T Nation

Hatfield Squats


#21

Have you ever done Hatfield squats? What makes you think that you know better than Fred Hatfield and Josh Bryant? Have you set any world records, won any championships, or coached any elite lifters? Hatfield squats will overload the strongest part of the movement, which doesn’t get much stimulus otherwise. And I will do high bar pause squats on top of that (or other similar variation). Leg press and hack squats can be useful but you have to have a reason to do them first of all, and you also have to have access to the machines and I have no machines in my basement.

The other thing I wrote was a joke, or at least sort of. I just don’t see why you would replace a squat with a machine exercise unless you can’t handle more squatting.


#22

I’m sure I will be able to lift more with these, I have never done them before so I will have to start light but after a few weeks I should be able to move some heavy weights. I’m thinking two 5-week blocks (4 weeks + 1 week deload), there is no meet around here (other than some IPF nonsense) until December so I have plenty of time. I think that is one of the advantages of using Hatfield squats, once you get back to heavy squats with a straight bar you will be prepared for the weight. Of course I am still going to do low bar squats on my light squat day so that I don’t lose the technique.


#23

No one misinterpreted anything. You stepped in it now you own it.

Think before you write.


#24

The only thing I’ll comment on is the “deloads”. If your weights are rising and you’re feeling “on” there should be no need for a deload. Take the deload when you feel like crap during your warmups. One way to do it is to take your last warmup weight and use it for your prescribed sets and reps. Do not add volume. If you add volume to a light day, it is no longer a light day. If you add enough volume, the light day can cause the same level of systemic stress as the heavy day.

In my case I found that on days when I feel less energetic, I can lift heavy but lack endurance. What I do on those days is lift heavy for a limited number of sets. You might do 3 x 2 instead of 3 x 5 with a heavy weight. Don’t forget that on a bad day, 90% is effectively heavier than 90% since your 90% is calculated based on a good day’s performance. I’m not sure of the science, but it’s possible that when you’re that tired you’re stressed out enough to release some adrenaline. Just an observation of mine from years under the bar and from past coaches and training partners.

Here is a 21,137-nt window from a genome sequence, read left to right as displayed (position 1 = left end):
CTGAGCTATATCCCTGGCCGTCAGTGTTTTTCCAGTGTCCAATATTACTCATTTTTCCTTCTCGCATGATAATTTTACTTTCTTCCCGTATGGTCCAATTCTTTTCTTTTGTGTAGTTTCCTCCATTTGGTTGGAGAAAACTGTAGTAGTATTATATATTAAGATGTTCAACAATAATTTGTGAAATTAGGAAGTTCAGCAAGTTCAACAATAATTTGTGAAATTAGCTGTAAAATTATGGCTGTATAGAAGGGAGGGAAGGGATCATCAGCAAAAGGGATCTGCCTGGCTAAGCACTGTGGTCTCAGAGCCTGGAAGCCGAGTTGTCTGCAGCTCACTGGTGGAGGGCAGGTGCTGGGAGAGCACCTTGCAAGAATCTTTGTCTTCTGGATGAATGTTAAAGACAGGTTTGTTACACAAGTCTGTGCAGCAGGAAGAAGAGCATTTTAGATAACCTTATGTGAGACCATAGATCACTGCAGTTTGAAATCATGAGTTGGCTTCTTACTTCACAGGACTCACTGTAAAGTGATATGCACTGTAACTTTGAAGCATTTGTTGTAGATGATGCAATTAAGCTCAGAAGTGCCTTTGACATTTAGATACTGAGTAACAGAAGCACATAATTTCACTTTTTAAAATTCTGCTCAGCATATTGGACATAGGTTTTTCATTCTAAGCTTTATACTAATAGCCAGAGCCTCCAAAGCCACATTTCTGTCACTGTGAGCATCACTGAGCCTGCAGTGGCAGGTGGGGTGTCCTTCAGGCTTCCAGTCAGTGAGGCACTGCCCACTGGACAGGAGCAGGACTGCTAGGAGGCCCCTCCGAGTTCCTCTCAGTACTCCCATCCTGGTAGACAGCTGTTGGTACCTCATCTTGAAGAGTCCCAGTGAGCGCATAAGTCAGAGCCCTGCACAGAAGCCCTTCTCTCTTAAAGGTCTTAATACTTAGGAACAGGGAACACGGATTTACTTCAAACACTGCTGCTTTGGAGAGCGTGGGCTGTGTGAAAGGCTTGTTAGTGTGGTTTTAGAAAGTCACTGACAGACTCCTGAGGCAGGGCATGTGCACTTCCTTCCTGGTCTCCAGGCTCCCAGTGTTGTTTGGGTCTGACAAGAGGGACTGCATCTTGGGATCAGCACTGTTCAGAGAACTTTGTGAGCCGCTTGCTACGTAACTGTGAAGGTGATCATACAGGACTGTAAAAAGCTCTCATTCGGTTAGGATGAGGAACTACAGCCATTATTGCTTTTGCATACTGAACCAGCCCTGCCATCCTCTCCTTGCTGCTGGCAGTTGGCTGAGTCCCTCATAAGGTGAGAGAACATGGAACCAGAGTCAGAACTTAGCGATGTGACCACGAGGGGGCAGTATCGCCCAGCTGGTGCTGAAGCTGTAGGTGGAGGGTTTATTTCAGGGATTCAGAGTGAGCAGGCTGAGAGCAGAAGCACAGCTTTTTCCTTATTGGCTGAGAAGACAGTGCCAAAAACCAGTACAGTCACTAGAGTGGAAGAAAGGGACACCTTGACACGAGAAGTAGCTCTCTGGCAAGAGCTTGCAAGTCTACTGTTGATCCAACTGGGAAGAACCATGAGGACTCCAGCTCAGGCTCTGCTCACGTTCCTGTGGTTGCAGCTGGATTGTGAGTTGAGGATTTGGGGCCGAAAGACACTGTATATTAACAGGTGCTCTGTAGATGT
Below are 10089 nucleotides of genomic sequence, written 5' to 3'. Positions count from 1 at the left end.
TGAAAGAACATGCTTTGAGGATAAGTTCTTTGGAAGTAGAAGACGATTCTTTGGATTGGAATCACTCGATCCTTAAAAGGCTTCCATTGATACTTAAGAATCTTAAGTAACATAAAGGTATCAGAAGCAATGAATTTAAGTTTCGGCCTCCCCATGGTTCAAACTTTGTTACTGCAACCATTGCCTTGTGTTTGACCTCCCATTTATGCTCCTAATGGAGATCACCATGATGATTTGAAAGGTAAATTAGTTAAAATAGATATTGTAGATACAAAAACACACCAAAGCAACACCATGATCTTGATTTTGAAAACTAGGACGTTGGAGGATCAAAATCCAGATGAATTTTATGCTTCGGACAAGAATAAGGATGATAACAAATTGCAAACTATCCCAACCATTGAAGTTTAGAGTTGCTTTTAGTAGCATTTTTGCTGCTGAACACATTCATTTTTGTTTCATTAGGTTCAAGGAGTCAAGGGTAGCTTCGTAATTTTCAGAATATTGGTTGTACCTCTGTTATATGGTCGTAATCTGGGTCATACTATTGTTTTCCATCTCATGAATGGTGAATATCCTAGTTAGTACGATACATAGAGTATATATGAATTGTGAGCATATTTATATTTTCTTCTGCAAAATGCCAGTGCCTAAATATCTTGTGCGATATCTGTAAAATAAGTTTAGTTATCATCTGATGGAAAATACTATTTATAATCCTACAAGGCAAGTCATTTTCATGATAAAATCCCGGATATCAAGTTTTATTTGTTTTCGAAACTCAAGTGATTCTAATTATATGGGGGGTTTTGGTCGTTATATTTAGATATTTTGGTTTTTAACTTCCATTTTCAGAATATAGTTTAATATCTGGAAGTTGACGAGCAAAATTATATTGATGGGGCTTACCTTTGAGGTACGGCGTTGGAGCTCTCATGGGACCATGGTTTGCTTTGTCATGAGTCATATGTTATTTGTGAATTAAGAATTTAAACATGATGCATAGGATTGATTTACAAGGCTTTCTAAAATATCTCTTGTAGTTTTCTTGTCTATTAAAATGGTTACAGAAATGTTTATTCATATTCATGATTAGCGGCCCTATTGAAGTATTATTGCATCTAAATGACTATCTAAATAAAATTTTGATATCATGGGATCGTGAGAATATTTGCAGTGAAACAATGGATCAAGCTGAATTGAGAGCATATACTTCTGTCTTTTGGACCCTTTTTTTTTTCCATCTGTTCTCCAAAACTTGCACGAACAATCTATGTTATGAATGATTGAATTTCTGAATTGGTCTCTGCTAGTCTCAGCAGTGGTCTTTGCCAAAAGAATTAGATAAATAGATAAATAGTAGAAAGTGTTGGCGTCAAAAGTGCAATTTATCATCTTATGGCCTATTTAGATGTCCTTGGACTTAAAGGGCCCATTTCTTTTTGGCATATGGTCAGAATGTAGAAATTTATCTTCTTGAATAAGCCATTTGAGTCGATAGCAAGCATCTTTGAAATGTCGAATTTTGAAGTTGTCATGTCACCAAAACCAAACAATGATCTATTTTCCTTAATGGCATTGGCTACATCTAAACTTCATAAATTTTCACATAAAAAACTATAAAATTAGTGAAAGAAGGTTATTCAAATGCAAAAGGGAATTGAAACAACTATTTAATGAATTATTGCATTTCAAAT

#25

Your self-reflection is really grotesque. LOL I don’t question the qualities or knowledge of Hatfield and Bryant. I’m just saying Hatfield squats isn’t a safe exercise. I don’t know why train an exercise with an bar which I don’t hold safely in my hands. This only increases the risk of injury in preparation. However, you are convinced of this exercise that you will probably train it despite the criticism. But I think instead of this exercise, it is enough to add the volume of classical squats.

To answer your question, I trained a very similar exercise - the safety bar squat.

I am surprised how many people have trouble understanding the context and how many people are offended.


#26

I figured out through trial and error that 4 weeks of hard training is usually as long as I can go before performance starts to drop. I have used the same strategy that you describe where you just deload when you start to feel like you need it, I don’t really see one as better than the other if you have no meet coming up or other limitations and in my case you need to know roughly how much you can tolerate for how long or you will waste time deloading instead of getting stronger. When I deload I usually drop volume by 50% but still lift around 90% of the previous week’s weights, going too light makes everything feel too heavy when I get back to regular training.


#27

It only unsafe if you have a fucked up SSB or you can’t balance the weight, which doesn’t appear to be hard at all. If it feels unsafe then I won’t do it, but you are just assuming things rather than speaking from experience.